This raises the fascinating question of what is fair treatment. Specifically, is revoking the license of a bank that systematically broke a country's laws fair?
More importantly, the demand highlights the extent to which governments around the globe have been captured by the banks and how far they are willing to go to protect the banks from the consequences of their actions.
Here is the second senior government official of the UK, after the Bank of England's Mervyn King, trying to influence what US financial regulators do with a firm that first admitted to laundering $14 million (a couple of transactions that could have been a mistake) and subsequently admitted to laundering "tens of millions" (a pattern of systematically breaking the law) dollars.
I can understand why they are rushing to Standard Chartered's defense. Its CEO, Peter Sands, was the architect of the UK's bailout the banks strategy. If Standard Chartered is seen as just another cesspit bank full of bankers behaving badly, then it suggests that the bank bailout strategy was nothing more than a way to use taxpayer money to preserve his bonus.
Imagine for a second that US regulators actually decide that Standard Chartered is unfit to hold a banking license in the US.
Imagine further that as a result of losing this banking license that Standard Chartered goes out of business.
Will this devastate the global financial system? No. There are plenty of other banks that could provide the services provided by Standard Chartered.
Will this devastate the UK's financial system? No. Again, there are plenty of other banks that could step up.
Will this devastate the bonuses paid to Standard Chartered's executives? Yes. One can only imagine the clawback lawsuits from the shareholders.
Regular readers know that your humble blogger expects that Standard Chartered will ultimately pay a fine that is a fraction of the profits it made from money laundering. This fine will once again confirm that bad behavior in banking pays.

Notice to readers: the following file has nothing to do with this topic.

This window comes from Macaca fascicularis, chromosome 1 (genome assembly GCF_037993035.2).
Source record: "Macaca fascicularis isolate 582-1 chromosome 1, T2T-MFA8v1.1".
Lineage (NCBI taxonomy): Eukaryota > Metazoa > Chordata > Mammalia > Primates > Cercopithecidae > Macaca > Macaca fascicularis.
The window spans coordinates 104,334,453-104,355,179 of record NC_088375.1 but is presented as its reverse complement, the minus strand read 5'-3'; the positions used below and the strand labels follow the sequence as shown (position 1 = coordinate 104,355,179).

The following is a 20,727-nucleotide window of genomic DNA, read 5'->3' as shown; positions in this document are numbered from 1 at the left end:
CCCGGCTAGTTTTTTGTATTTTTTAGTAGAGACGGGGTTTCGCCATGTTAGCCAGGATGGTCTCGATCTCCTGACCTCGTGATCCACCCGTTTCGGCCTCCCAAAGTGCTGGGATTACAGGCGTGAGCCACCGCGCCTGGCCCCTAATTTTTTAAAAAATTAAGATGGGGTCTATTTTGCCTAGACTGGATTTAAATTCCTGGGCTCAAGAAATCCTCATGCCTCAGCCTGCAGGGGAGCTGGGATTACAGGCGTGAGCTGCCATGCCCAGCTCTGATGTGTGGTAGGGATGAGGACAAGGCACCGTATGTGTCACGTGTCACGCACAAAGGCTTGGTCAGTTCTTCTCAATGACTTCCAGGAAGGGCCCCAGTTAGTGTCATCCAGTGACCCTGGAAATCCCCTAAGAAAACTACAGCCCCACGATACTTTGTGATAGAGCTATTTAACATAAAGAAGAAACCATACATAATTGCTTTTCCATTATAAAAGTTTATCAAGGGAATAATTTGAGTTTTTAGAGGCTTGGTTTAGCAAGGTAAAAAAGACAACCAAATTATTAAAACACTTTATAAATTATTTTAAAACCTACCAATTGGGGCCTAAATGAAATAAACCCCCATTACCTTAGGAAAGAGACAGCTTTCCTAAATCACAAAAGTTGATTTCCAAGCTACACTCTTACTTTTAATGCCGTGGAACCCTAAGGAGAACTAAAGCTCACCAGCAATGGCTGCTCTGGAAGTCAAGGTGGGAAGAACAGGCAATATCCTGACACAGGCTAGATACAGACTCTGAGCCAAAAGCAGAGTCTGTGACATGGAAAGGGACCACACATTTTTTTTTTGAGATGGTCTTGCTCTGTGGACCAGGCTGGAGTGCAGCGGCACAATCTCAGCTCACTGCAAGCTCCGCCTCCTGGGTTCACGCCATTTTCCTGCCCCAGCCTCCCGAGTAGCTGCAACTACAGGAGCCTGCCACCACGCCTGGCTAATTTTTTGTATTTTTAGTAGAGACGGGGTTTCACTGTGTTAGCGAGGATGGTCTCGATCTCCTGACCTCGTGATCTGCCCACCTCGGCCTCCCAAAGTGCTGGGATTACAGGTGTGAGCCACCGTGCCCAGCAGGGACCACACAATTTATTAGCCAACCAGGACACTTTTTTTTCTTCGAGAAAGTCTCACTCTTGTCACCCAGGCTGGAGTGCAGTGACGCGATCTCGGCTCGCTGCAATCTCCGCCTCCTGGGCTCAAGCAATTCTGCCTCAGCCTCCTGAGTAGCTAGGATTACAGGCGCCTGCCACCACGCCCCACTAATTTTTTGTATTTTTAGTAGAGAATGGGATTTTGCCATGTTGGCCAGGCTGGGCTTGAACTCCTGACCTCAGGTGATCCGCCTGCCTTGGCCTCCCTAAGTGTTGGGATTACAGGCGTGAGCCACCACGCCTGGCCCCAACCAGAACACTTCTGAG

GEORGE Osborne has intervened in the escalating row over Standard Chartered with three calls to the US Treasury Secretary in which he demanded “fair treatment of British businesses” by US regulators.
The Chancellor told Tim Geitner he would not impede any investigation but that he had been “very concerned about the way” in which New York’s Benjamin Lawsky had sprung his explosive order on Monday.
The US Treasury department has responded with a letter conceding that the investigation by its Office of Foreign Assets Control (OFAC) into Standard Chartered would be both co-ordinated and quiet going forward.
In the letter dated August 8, the US Treasury promised Mr Osborne: “We will continue to coordinate with other federal and state agencies, including DFS [Mr Lawsky’s New York State Department of Financial Services], in our investigation of the bank and will have no public comment on that investigation until its conclusion.”
A Treasury source said: “The Chancellor was adamant that rules should not be broken but he was very concerned about the way this [order] came out.”...Excuse me, but regulators do not owe it to banks to warn them about an order coming out. In fact, banks should fear that regulators will disclose the order to the financial market before it discloses the order to the banks.